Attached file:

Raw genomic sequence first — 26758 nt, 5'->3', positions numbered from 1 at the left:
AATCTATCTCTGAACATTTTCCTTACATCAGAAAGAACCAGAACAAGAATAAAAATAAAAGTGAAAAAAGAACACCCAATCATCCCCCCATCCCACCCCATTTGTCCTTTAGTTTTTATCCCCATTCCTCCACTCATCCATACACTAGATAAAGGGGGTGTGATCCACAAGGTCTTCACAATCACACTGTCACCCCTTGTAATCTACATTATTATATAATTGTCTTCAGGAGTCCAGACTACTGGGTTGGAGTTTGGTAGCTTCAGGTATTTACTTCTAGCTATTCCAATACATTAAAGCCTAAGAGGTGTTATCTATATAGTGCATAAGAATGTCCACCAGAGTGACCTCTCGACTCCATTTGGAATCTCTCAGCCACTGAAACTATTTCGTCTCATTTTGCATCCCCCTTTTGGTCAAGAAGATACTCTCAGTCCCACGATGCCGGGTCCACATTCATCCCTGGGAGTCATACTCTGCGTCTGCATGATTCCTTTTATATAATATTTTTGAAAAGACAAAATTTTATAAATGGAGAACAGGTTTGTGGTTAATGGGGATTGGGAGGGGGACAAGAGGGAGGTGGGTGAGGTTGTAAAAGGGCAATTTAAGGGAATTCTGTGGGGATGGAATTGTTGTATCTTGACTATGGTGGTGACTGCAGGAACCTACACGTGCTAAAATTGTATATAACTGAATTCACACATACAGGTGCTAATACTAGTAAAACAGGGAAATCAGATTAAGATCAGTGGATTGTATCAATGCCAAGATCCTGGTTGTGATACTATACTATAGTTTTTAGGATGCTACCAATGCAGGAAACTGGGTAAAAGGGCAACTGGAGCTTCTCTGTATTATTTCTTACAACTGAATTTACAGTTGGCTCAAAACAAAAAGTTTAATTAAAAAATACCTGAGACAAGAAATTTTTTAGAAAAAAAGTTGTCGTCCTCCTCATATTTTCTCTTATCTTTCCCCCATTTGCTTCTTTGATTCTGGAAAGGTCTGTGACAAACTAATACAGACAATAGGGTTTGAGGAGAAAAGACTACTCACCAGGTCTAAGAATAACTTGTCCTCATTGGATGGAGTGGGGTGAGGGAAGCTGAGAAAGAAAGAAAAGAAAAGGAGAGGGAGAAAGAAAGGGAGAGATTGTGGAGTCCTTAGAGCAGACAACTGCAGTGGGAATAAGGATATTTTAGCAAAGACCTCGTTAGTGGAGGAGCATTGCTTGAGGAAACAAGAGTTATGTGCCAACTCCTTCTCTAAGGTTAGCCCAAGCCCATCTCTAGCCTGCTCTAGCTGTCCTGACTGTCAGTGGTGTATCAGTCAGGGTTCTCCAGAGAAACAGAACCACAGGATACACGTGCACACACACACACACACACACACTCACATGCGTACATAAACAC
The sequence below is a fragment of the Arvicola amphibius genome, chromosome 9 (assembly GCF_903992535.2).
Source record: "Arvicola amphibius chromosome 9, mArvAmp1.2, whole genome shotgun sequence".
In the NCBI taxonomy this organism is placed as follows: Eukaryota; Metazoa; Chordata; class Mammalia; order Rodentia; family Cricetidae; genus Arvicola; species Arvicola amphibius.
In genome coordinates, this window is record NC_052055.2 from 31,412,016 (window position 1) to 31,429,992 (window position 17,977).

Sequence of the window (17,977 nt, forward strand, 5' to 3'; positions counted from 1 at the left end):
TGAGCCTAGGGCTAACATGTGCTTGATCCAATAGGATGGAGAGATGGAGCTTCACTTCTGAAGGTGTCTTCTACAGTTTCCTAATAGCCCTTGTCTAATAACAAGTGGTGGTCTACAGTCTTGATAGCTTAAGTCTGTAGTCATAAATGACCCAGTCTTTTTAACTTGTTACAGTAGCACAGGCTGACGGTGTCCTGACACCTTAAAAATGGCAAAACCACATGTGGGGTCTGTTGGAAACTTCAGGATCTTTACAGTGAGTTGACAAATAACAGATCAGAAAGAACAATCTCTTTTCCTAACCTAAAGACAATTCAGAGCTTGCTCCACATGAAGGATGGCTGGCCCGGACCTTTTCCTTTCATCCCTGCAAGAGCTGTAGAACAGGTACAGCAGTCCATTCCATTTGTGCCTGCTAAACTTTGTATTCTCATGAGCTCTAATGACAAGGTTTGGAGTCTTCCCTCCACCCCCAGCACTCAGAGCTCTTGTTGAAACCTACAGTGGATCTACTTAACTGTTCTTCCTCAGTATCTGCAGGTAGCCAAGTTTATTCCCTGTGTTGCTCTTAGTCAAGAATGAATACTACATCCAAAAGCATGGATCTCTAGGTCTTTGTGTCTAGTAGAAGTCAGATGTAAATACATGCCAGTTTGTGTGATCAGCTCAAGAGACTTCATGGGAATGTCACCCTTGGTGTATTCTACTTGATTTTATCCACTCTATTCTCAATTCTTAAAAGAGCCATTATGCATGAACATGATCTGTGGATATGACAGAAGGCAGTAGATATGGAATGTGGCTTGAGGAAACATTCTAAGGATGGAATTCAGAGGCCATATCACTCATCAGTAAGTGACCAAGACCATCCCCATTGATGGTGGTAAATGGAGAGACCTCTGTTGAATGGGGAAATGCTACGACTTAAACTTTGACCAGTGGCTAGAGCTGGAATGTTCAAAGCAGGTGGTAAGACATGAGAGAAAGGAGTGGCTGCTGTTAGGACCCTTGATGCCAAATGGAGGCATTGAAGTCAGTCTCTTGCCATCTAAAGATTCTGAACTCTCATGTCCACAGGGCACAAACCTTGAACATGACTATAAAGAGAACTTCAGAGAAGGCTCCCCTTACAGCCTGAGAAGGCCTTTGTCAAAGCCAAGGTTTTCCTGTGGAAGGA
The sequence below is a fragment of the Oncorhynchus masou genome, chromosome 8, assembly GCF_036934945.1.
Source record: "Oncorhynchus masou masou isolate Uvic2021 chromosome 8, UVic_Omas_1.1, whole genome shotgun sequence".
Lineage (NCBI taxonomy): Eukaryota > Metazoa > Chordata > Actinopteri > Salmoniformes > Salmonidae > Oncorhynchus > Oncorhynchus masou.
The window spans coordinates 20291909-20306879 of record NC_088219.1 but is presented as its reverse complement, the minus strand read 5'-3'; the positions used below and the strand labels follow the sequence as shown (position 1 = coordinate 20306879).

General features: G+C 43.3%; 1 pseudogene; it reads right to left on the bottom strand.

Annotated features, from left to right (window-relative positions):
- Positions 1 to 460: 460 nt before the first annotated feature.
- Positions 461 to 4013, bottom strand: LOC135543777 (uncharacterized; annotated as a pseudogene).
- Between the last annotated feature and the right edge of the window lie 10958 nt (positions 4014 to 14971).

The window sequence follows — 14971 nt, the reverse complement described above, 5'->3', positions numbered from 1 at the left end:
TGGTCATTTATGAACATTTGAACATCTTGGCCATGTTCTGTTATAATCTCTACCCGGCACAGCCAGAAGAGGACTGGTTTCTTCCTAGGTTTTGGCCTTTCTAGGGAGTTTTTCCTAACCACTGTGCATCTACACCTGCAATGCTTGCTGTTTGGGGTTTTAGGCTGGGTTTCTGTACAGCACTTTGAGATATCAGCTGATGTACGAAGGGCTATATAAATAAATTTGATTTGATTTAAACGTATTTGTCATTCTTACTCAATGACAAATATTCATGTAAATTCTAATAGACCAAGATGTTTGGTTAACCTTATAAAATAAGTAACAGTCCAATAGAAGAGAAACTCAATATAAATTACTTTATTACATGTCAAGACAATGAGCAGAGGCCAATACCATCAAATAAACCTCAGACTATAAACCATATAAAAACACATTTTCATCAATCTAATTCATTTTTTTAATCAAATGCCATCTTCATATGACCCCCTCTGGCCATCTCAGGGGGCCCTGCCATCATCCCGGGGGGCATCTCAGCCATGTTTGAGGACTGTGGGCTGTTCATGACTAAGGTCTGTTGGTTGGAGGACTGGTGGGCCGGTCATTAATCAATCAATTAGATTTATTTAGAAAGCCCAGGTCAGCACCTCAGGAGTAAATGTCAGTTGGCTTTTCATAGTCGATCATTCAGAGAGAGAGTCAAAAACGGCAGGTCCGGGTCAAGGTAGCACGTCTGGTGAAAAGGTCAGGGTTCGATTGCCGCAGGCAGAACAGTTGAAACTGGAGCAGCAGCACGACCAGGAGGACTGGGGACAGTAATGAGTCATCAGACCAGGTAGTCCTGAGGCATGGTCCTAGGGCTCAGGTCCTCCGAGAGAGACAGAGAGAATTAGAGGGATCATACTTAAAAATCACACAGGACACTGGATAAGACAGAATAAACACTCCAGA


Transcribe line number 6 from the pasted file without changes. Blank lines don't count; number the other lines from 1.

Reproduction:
In genome coordinates, this window is record NC_052055.2 from 31,412,016 (window position 1) to 31,429,992 (window position 17,977).